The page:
US not to shift goal posts under nuclear deal: Bush
Bush assures Manmohan US will not go "beyond" the reciprocal commitments reached last July. Manmohan at G8 Summitindia Updated: Jul 17, 2006 23:56 IST
In a significant statement assuaging Indian concerns that Washington was shifting goal posts in the nuclear deal, President George W Bush on Monday assured Prime Minister Manmohan Singh that US will not go "beyond" the reciprocal commitments reached last July.
During a 30-minute meeting with Singh at the high security Konstantinovsky Palace complex, Bush expressed optimism that the deal would go through with the US Congress finalising the requisited legislation in the next few weeks.
Keen to see the early conclusion of the pathbreaking agreement, Singh conveyed New Delhi's worrying concerns over the proposed American legislation granting waivers for nuclear commerce and sought permanent "constructive solutions".
Certain elements in both the bills passed by the US House of Representatives International Relations Committee and the Senate Foreign Relations Committee appear to go beyond the reciprocal commitments, Foreign Secretary Shyam Saran told reporters while briefing them on Singh's hectic engagements during the day.
India's reservations in the Senate bill relate to possible restrictions on reprocessing and enrichment. Absence of clear mention of India-specific Safeguards Agreement in the IAEA was another concern, he said, adding "end-use verification" clause also went beyond the agreement.
It has been conveyed to American interlocutors that the two sides should stay with the parametres of the July 18 agreemeent, he said.
Political parties in India, including the Left allies of the UPA coalition, have attacked certain provisions in the bill which they said cannot be accepted by India. They also attacked the Government of kowtowing to Washington on the issue.
Saran said it would be fair to wait and see what final shape the bill would take before coming to a conclusion.
"There are some concerns which worry us and our Parliament," Singh told Bush while ponting out that "we are a democracy and we are accountable to Parliament which zealously keeps a watch on what we do and what we do not do".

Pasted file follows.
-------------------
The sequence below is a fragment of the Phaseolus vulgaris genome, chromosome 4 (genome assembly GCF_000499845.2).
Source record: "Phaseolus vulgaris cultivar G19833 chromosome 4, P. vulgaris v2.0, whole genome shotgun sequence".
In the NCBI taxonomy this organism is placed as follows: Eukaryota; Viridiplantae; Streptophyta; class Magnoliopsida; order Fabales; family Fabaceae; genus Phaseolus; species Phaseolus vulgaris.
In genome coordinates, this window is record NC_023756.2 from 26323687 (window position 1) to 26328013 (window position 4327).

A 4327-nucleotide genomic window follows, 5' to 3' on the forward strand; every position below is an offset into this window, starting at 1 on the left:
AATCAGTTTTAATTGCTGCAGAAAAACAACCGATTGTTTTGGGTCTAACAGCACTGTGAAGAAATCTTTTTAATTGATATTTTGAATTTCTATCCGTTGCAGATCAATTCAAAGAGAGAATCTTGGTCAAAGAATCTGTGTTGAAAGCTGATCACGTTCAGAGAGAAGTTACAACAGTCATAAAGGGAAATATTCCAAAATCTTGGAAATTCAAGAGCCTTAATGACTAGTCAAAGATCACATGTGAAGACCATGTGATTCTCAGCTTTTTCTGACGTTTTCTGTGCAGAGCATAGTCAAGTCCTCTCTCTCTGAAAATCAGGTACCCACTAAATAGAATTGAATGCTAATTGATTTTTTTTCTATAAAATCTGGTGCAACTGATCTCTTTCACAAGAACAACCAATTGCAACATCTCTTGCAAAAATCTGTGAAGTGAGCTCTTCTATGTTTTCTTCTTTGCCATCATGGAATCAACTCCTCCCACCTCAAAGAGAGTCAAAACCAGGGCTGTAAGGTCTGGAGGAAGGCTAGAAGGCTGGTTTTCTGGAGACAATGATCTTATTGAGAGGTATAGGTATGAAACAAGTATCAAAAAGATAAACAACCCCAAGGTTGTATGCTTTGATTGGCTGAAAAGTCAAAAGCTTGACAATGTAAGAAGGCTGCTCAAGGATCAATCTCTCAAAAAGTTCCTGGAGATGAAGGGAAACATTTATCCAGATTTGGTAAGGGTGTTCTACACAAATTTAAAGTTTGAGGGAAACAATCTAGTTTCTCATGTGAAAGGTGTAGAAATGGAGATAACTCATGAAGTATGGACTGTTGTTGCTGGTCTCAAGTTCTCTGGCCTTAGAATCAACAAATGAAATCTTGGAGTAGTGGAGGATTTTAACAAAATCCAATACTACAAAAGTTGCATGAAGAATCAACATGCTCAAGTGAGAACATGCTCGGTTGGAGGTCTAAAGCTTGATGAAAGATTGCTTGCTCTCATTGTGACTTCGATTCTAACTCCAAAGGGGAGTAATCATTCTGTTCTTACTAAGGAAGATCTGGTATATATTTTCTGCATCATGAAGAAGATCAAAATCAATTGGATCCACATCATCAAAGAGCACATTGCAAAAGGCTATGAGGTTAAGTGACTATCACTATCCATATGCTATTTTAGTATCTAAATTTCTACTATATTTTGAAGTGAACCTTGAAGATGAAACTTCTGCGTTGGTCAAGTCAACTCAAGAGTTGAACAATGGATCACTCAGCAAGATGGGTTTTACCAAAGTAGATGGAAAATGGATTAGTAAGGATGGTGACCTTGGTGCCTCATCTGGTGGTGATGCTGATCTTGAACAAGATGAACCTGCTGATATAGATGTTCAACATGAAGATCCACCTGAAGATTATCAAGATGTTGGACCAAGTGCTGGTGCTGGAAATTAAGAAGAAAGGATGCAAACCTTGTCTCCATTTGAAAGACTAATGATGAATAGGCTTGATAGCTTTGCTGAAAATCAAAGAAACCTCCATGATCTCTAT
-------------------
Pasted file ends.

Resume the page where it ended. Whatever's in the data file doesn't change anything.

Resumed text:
Singh raised the issue of terrorism with Bush who strongly condemned the recent blasts in Mumbai and Srinagar and extended complete solidarity of the US with India in dealing with the scourge.
The Singh-Bush chemistry came to the fore with the American President praising the Indian Prime Minister. "It's always a pleasure to be in your company. The Prime Minister is one of the really true gentlemen in the international arena. He's got a wonderful heart," Bush said.
The Prime Minister had separate meetings with Russian President Vladimir Putin, German Chancellor Angela Merkel, Kazakh President Nursultan Nazarbayev and Japanese Prime Miniser Junichiro Koizumi.
He also joined the first ever trilateral meeting with Chinese President Hu Jintao and Putin during which they expressed their strong interest in the emergence of a multipolar world and multilateralism, Saran said.
He, however, made it clear that the three countries coming together was in no way directed against any third country. The focus of the discussions was on terrorism, drug trafficking, crime and other challenges confronting these countries, he said.
Foreign Ministers of the three countries will meet in India later this year. Their first-ever business summit would also take place in India this year.
At the meeting of the five outreach countries comprising India, China, Brazil, South Africa and Mexico, global challenges, including terrorism figured prominently.
Saran said the leaders sent a clear message that acts of terrorism would be dealt with a firm hand and those sponsoring it would also not be tolerated.
During the four-and-a-half hour interaction with a working lunch, Singh said while globalisation was an irreversible process, the mechanisms of managing it left a great deal to be desired.
On the issue of energy security, Singh warned that this could not be built on perpetuation of poverty. There was need for an effective strategy for diversification of energy supplies.
Singh also underpinned the importance of international guidelines and rules being "adjusted" to enable countries like India to have access to energy.